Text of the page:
Still running, climbing. Switchback, stream crossing, break out of the trees, climbing. Switchback and WOW, look at that view. We’ve climbed right out of the misty forest into a high alpine meadow flush with peaks all around us. Someone stops for a photo opp (the racers up front aren’t doing that, either). I say “aren’t we so lucky we are able to do this?” Big smiles. Come around the corner – two girls taking a selfie with the rocky spires behind them. This isn’t some pull-off at a National Park; we powered ourselves up here and it is so sweet.
Now I remember why I signed up for this shit.
I pull out my camera to take some video as I run. Everyone back home just has to see this. Keep running. Up and over the saddle in an hour 14 minutes. At this rate, I’m smashing my expectations. Will Patrick even be at the finish line yet?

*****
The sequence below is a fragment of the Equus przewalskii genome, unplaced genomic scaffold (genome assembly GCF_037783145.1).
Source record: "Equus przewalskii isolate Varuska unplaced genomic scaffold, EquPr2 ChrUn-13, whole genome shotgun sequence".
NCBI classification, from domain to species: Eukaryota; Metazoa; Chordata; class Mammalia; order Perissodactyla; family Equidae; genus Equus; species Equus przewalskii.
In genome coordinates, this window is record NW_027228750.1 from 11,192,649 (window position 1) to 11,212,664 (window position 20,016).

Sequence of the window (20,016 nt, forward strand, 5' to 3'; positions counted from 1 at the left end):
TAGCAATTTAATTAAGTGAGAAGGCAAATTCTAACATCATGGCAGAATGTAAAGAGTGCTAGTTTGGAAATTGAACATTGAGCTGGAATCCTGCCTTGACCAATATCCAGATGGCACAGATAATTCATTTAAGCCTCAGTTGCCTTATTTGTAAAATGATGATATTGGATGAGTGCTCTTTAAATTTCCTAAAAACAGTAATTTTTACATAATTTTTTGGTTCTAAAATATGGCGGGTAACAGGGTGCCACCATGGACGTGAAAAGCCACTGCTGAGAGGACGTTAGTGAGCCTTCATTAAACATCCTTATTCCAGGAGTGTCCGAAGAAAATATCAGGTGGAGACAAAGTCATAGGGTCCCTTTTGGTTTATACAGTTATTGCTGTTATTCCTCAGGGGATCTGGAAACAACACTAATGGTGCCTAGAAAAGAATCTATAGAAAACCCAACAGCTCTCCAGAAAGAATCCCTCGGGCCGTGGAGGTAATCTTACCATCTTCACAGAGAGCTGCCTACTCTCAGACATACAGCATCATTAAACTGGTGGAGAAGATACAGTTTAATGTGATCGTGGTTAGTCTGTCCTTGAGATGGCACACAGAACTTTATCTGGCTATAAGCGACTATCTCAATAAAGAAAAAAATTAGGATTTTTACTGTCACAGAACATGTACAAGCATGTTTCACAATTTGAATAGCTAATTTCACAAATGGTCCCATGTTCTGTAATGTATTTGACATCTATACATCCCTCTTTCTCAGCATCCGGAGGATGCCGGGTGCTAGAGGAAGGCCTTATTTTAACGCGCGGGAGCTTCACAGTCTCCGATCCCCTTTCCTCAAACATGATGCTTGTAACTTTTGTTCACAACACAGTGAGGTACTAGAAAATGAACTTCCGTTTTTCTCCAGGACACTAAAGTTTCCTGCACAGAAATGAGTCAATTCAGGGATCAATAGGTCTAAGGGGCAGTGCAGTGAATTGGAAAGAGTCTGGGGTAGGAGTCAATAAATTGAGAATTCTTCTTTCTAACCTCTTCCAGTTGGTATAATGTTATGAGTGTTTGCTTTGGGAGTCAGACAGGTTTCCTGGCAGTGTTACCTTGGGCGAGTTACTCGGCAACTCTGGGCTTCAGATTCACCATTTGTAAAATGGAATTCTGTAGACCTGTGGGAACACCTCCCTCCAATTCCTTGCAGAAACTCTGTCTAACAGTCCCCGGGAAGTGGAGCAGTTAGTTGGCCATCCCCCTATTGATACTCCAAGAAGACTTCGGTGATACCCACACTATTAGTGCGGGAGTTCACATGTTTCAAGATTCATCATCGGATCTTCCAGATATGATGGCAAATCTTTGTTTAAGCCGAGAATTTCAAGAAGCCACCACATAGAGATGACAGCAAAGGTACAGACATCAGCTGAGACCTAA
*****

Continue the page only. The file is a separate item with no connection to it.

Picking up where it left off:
It’s all downhill from here but I resist the tendency to increase my pace. I still have 5 1/2 miles to go. Take it nice and easy, I tell myself, if you have anything left, you can blow it all out in the last two miles.
Footsteps approach behind me. “Want to pass me?” I call back. “No, this is a perfect pace,” I’m told again. We start chatting. It’s downhill now, that’s more manageable. I can’t see behind me but they are two women. One is celebrating her 62nd birthday that day. And her daughter is the other. We talk about the great race conditions, the Pacific Northwest, camping in our trailers – they just bought an Airstream. We descend. Two others catch up to us. They don’t want to pass either. Not in the mood to talk anymore, I listen to them chat about ultras around the country. At mile 9, I start to feel like I can’t keep up this pace and I have four ladies on my ass. I call back: “I’m starting to suffer now” thinking I’ll just let them all pass me. “NOOOOO you’re doing great. Thank you for pacing us. We are all suffering!” That was the boost I needed – it’s only two more miles.